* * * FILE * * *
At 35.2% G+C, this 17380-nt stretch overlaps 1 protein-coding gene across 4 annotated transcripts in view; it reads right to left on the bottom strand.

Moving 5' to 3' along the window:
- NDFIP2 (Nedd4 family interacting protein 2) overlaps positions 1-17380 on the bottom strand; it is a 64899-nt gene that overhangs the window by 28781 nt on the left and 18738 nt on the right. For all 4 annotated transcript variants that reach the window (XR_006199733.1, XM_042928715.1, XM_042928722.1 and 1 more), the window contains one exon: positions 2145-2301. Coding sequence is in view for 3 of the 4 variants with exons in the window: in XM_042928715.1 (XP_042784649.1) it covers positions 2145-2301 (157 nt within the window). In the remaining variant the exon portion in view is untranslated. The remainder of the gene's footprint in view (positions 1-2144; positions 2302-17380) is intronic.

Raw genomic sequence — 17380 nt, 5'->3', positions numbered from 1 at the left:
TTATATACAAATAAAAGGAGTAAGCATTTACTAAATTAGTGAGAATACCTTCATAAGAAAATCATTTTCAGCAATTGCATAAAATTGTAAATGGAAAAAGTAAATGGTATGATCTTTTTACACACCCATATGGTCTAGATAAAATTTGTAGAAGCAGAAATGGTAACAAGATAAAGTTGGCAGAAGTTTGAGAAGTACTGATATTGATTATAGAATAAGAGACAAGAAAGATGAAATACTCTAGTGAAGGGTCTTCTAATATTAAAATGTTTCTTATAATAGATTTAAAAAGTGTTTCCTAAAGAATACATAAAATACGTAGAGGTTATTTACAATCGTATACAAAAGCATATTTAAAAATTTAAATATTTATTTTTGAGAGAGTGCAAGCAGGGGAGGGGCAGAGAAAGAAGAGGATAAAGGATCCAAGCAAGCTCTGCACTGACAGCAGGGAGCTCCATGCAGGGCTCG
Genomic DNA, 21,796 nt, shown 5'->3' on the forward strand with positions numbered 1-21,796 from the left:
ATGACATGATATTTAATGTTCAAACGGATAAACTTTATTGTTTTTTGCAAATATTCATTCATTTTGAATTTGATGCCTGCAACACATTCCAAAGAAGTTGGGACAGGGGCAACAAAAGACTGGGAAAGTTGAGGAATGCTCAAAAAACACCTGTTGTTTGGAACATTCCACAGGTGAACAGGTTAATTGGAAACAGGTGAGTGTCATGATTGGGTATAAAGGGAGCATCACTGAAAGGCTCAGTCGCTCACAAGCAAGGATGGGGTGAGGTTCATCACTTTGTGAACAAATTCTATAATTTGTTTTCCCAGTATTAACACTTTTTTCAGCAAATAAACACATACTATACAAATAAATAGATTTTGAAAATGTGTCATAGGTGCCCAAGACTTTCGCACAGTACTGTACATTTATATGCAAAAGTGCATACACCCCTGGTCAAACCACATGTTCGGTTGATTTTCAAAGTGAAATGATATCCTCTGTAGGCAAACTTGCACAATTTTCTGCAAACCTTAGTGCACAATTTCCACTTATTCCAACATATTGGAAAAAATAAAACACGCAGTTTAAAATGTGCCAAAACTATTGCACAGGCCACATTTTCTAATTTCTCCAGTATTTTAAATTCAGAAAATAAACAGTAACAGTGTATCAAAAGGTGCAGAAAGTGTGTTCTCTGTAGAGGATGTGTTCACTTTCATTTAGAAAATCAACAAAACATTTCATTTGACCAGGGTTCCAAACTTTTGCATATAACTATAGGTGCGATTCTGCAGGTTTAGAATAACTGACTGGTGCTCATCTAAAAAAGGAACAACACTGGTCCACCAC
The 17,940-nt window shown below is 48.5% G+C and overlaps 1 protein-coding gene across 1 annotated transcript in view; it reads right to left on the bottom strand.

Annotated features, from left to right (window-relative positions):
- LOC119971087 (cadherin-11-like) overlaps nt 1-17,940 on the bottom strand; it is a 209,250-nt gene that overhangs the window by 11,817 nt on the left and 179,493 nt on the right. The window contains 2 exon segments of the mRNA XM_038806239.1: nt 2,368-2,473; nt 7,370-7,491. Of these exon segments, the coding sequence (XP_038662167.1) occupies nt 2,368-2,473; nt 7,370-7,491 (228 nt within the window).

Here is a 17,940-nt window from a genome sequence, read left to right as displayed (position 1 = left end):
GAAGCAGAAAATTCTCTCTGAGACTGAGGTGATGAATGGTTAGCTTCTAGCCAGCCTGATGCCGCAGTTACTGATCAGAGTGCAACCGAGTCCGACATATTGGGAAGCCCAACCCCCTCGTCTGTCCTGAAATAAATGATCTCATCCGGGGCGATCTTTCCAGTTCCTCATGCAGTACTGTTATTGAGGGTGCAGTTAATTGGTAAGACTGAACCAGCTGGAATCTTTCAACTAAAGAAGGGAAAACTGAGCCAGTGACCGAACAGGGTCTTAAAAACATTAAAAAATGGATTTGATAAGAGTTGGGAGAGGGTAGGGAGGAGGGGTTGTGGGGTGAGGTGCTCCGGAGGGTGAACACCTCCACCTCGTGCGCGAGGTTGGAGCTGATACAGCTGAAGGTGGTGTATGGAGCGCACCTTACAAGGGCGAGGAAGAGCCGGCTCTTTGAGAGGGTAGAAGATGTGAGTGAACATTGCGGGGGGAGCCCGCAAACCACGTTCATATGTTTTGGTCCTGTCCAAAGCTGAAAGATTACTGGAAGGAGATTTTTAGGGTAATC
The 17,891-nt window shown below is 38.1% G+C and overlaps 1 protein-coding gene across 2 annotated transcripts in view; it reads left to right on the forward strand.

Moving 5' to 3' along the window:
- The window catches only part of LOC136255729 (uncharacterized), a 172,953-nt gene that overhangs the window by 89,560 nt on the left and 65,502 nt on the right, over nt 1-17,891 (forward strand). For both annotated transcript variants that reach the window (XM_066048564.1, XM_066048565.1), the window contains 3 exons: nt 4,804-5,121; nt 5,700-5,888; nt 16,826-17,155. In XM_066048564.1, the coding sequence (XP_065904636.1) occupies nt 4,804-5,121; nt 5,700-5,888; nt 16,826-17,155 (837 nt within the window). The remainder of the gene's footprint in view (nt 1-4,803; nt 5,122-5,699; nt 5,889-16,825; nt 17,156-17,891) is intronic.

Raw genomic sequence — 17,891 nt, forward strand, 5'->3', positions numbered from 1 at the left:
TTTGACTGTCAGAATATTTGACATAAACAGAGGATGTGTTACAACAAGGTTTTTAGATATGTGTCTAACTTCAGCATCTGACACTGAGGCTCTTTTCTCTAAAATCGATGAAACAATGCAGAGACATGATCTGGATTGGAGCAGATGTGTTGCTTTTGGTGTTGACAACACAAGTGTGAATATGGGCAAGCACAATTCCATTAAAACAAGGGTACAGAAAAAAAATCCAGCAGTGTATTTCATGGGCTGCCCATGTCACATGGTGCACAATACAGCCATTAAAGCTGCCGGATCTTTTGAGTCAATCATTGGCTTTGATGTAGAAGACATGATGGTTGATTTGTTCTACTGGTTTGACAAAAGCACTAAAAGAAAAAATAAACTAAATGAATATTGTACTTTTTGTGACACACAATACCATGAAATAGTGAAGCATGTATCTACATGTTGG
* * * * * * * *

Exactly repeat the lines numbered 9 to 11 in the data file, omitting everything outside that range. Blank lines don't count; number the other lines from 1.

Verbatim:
Annotated features, from left to right (window-relative positions):
- LOC119971087 (cadherin-11-like) overlaps nt 1-17,940 on the bottom strand; it is a 209,250-nt gene that overhangs the window by 11,817 nt on the left and 179,493 nt on the right. The window contains 2 exon segments of the mRNA XM_038806239.1: nt 2,368-2,473; nt 7,370-7,491. Of these exon segments, the coding sequence (XP_038662167.1) occupies nt 2,368-2,473; nt 7,370-7,491 (228 nt within the window).

Here is a 17,940-nt window from a genome sequence, read left to right as displayed (position 1 = left end):